Say “Georgia” and “autumn” in the same breath and what comes to mind? Swaths of tawny, knee-high weed dotted with islands of thorny, green-stemmed bramble hold coveys of quail. Bess and Bruno, tails high and eagerness barely controlled, surge ahead left and right through the cover. Following steadily, with double gun across your chest at port arms, you strain to see those fist-sized tufts of brown and white feathers that your pointers so keenly scent.

Trout? Nobody’s thinking of them. Water’s too low and warm. Mountain streams have all but dried up. Forests are capped with browning leaves that curl at the edges. You’re waiting for them to drop, for November to come, for deer and grouse with maybe a bear or boar on the side.

Trout? They’ve been so fished over and fished out that the few that remain burrow deep in pools fed by spring seeps and ignore even the most deftly presented fly.

Or so one would think.

Let’s be frank. That flank of the eastern Blue Ridge that runs across North Georgia isn’t thought of as prime trout country. A pair of tailwaters—the Chattahoochee and the Toccoa—claim the headlines. Of mountain streams one reads little.

 

Massive trout lie suspended in the North Georgia water near Noontootla.

The “Aquarium” holds monster trout–many wild, some stocked..

 

Those in the know, however, make their ways to the 1,000-acre Noontootla Creek Farms, where tributaries trickle into the creek by the same name which holds ’bows and browns of truly bragging proportions that will test the mettle of any angler who deigns pursue them with a seven-foot, six-inch four-weight.

Rarely more than 50 feet wide, Noontoola is seldom deep enough to top knee-high waders. Yet hides for trout there are aplenty. Fish a brace of weighted nymphs three feet below a strike indicator. Make the top nymph a #10 bead-head pheasant-tail and the lower the smallest midge you can see. Leave about 15 inches between them. Fish holes and pockets where water looks like black coffee. Move slowly, working each run as carefully as you would approach a setter locked up on a covey of quail.

If patience tries your mettle, adopt tactics favored by international fly fishing competitors. Use a Czech rig—a #10 or so unweighted nymph followed a foot below by a #20 or #22 midge nymph. With no more than 20 feet of line out, probe every sluice that’s deep enough to cover the dorsal fin of a 12-inch trout. Seldom will your flies be in the water for more than 30 seconds.

Wade oh-so-slowly but with purpose. Try not to create any waves. Each step will position you to reach new water.

Save deep cuts here and there beneath wads of sycamore roots and a few weedy banks where the creek turns—the Noontootla offers hundreds of pockets behind boulders twice the size of soccer balls.

 

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Shaded streams make for nutritious water and big fish.

 

Fish like an osprey. Cast to the left and right of each big rock. You’ll be amazed at the number of fish you’ll turn up.

Anglers opting for traditional nymphing will want to use an eight-foot four-weight. You’ll have more fun fishing a soft rod of fiberglass or bamboo. Czech-rig aficionados will do well with a stiffish nine-foot graphite rod.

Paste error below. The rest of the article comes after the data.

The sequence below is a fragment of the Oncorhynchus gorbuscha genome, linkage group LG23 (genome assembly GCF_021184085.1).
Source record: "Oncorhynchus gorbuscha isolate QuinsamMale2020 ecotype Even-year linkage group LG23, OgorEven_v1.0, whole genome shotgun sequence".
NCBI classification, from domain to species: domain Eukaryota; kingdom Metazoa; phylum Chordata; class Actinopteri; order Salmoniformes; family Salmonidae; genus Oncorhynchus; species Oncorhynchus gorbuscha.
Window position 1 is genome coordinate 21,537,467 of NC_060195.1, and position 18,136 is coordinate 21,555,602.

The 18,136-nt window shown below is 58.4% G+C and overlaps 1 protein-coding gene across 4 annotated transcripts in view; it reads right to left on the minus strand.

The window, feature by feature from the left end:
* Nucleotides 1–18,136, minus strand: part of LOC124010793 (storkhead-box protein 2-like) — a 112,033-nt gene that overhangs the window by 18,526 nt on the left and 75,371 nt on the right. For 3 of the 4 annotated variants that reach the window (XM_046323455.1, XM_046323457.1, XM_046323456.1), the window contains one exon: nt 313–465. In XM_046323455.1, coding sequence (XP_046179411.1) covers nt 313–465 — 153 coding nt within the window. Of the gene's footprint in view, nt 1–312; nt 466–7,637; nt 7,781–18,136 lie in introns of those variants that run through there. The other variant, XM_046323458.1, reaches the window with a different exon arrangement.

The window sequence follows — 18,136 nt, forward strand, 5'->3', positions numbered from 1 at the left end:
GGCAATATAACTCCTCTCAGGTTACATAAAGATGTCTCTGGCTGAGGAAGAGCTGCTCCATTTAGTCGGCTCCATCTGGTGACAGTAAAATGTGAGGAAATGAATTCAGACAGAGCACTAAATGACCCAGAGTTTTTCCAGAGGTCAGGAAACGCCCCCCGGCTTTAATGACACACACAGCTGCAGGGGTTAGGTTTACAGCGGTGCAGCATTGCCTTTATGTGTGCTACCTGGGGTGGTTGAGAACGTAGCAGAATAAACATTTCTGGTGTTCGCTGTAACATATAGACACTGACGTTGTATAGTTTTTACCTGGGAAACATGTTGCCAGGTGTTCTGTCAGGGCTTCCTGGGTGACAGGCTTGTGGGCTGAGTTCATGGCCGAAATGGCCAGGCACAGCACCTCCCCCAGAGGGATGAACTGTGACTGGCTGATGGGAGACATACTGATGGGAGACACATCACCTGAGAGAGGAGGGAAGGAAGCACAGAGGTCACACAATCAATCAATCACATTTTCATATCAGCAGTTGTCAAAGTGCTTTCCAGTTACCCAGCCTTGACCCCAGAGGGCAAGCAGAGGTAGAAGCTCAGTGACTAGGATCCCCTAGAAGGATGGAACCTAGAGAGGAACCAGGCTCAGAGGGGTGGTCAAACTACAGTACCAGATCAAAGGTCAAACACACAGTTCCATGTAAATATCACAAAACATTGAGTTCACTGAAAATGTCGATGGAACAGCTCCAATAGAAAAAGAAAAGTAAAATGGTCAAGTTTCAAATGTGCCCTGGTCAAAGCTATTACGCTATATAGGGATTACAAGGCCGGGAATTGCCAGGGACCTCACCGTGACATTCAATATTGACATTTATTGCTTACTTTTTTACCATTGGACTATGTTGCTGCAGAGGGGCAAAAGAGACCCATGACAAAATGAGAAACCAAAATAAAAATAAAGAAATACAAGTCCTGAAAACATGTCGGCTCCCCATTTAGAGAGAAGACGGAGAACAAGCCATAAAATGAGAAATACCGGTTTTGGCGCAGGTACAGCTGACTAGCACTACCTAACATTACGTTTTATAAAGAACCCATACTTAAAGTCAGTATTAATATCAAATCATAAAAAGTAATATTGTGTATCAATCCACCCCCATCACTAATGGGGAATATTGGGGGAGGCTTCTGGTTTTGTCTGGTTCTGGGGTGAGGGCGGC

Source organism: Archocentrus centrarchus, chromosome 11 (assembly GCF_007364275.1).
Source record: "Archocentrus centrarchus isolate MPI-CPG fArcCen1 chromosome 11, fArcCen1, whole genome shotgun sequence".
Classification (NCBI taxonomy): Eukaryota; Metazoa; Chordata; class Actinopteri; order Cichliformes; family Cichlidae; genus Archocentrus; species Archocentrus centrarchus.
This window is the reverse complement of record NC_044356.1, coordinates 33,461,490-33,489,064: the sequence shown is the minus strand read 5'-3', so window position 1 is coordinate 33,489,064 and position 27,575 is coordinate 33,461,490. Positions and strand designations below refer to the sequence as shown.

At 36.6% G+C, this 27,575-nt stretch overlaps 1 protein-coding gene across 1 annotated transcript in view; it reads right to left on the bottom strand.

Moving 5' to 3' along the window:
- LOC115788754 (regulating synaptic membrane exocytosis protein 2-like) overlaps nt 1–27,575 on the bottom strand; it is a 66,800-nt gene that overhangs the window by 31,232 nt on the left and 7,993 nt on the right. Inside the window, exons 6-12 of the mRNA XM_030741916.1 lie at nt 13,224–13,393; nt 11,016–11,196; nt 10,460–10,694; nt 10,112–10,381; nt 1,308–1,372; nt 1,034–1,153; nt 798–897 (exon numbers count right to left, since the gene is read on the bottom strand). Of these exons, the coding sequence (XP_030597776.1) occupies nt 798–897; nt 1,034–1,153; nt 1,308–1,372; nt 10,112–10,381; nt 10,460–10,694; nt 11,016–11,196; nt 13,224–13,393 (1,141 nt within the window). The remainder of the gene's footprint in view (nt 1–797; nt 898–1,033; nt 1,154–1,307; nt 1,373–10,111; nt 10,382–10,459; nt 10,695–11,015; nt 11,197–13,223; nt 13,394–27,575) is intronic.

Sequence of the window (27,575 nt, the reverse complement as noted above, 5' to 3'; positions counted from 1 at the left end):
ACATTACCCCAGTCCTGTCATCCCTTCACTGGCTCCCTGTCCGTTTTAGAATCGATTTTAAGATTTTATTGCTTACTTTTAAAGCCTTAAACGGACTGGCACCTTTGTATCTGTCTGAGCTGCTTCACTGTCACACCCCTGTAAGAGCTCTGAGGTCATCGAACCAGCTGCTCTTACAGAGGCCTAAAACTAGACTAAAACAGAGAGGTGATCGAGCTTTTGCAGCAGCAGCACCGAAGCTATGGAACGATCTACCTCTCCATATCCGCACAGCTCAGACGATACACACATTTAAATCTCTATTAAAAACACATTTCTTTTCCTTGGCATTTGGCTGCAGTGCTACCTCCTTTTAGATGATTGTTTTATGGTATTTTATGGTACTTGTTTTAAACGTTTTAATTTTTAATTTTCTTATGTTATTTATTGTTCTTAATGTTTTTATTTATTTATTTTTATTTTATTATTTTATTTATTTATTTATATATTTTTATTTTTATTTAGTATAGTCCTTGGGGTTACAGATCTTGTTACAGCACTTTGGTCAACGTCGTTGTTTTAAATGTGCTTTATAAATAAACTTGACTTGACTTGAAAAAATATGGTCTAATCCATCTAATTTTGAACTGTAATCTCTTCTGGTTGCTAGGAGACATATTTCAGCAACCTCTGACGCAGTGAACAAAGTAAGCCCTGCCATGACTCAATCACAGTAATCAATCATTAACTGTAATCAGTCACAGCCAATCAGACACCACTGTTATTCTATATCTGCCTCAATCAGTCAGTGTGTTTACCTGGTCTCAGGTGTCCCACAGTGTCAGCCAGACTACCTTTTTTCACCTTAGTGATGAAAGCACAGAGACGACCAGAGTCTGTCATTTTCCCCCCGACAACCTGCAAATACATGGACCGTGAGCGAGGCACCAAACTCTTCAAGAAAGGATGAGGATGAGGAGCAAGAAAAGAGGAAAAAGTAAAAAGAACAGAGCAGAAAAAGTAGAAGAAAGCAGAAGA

The Noontootla is ideal for Tenkara fans.

When you fish Noontootla, don’t ask your guide to show you the “Aquarium,” where trout, some pushing 24 inches, laze back and forth in the shade. These bruisers weren’t stocked yesterday. Many are wild and stream bred; others have been planted in NCF’s run. They’re fed trout chow, just like the big ’bows in private sections of Pennsylvania’s famed Spruce and Penns Creeks. One look at them will make you change your tippet from 6X to 5X.

Breaking out of the foothills, NCF’s section of the creek ambles for two miles beneath a canopy of mixed hardwoods. Here the valley begins, narrow at first and broadening to half a mile wide. Fields are planted with corn, millet, and soybeans that, come November 1, welcome hunters intent on quail and pheasants. Raised in flight pens, these birds flush readily.

 

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Noontootla is an overlooked treasure trove, whether you’re there for fishing or hunting.

 

Bring your own bird dog or hunt over a guide’s setter, spaniel, or pointer. Warm up on the 12-station sporting clays course that winds up a valley above the creek, or on the five-stand wobble trap.

Frosts may glisten North Georgia’s grasses in early November, but by noon temperatures hover in the mid-60s. Rain is usually scant. I know of no finer fall weather in which to be afield. Shoot birds, have a lazy lunch, and then wrestle with leviathan trout all afternoon. Cast-and-blast outings are easily arranged. But call early; booking is strictly on a first-come, first-served basis.

Groups may want to put up in NCF’s farmhouse, with its four bedrooms, three baths, screened porch, and a cook-it-yourself kitchen. Nearby, the funky mountain town of Blue Ridge, Georgia, offers a wealth of lodging and dining. When it comes to hotels in the area, none can compare with Brasstown Valley Resort and Spa and its splendid golf course in Young Harris, Georgia, about 30 minutes away.

 

If You Want to Go

Noontootla Creek Farms

  • 3668 Newport Rd., Blue Ridge, GA 30513
  • 706-838-0585
  • ncfga.net

Brasstown Resort and Spa

 

 

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